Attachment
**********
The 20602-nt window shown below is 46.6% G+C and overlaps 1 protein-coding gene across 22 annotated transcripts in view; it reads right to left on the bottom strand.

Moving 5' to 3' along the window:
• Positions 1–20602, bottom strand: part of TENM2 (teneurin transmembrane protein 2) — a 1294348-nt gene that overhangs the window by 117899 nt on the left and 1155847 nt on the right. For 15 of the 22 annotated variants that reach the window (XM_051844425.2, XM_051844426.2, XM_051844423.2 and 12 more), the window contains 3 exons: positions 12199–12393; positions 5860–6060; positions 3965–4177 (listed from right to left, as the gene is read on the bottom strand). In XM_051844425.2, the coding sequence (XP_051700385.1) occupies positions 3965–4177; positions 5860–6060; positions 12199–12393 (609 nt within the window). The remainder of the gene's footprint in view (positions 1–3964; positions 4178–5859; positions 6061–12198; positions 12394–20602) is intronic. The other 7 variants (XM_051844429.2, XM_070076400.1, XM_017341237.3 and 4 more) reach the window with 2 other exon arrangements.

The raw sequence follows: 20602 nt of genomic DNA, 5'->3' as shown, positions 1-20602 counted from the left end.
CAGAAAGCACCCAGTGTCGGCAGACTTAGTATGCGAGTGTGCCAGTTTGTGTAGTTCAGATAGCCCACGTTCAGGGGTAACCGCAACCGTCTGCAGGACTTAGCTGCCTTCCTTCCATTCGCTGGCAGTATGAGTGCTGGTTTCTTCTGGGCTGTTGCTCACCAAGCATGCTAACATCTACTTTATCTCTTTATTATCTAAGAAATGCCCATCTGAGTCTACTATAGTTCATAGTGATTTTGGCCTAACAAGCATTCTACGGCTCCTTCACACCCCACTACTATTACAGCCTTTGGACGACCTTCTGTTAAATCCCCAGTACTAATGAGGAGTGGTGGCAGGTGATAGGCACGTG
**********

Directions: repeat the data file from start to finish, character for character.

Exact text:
The 20602-nt window shown below is 46.6% G+C and overlaps 1 protein-coding gene across 22 annotated transcripts in view; it reads right to left on the bottom strand.

Moving 5' to 3' along the window:
• Positions 1–20602, bottom strand: part of TENM2 (teneurin transmembrane protein 2) — a 1294348-nt gene that overhangs the window by 117899 nt on the left and 1155847 nt on the right. For 15 of the 22 annotated variants that reach the window (XM_051844425.2, XM_051844426.2, XM_051844423.2 and 12 more), the window contains 3 exons: positions 12199–12393; positions 5860–6060; positions 3965–4177 (listed from right to left, as the gene is read on the bottom strand). In XM_051844425.2, the coding sequence (XP_051700385.1) occupies positions 3965–4177; positions 5860–6060; positions 12199–12393 (609 nt within the window). The remainder of the gene's footprint in view (positions 1–3964; positions 4178–5859; positions 6061–12198; positions 12394–20602) is intronic. The other 7 variants (XM_051844429.2, XM_070076400.1, XM_017341237.3 and 4 more) reach the window with 2 other exon arrangements.

The raw sequence follows: 20602 nt of genomic DNA, 5'->3' as shown, positions 1-20602 counted from the left end.
CAGAAAGCACCCAGTGTCGGCAGACTTAGTATGCGAGTGTGCCAGTTTGTGTAGTTCAGATAGCCCACGTTCAGGGGTAACCGCAACCGTCTGCAGGACTTAGCTGCCTTCCTTCCATTCGCTGGCAGTATGAGTGCTGGTTTCTTCTGGGCTGTTGCTCACCAAGCATGCTAACATCTACTTTATCTCTTTATTATCTAAGAAATGCCCATCTGAGTCTACTATAGTTCATAGTGATTTTGGCCTAACAAGCATTCTACGGCTCCTTCACACCCCACTACTATTACAGCCTTTGGACGACCTTCTGTTAAATCCCCAGTACTAATGAGGAGTGGTGGCAGGTGATAGGCACGTG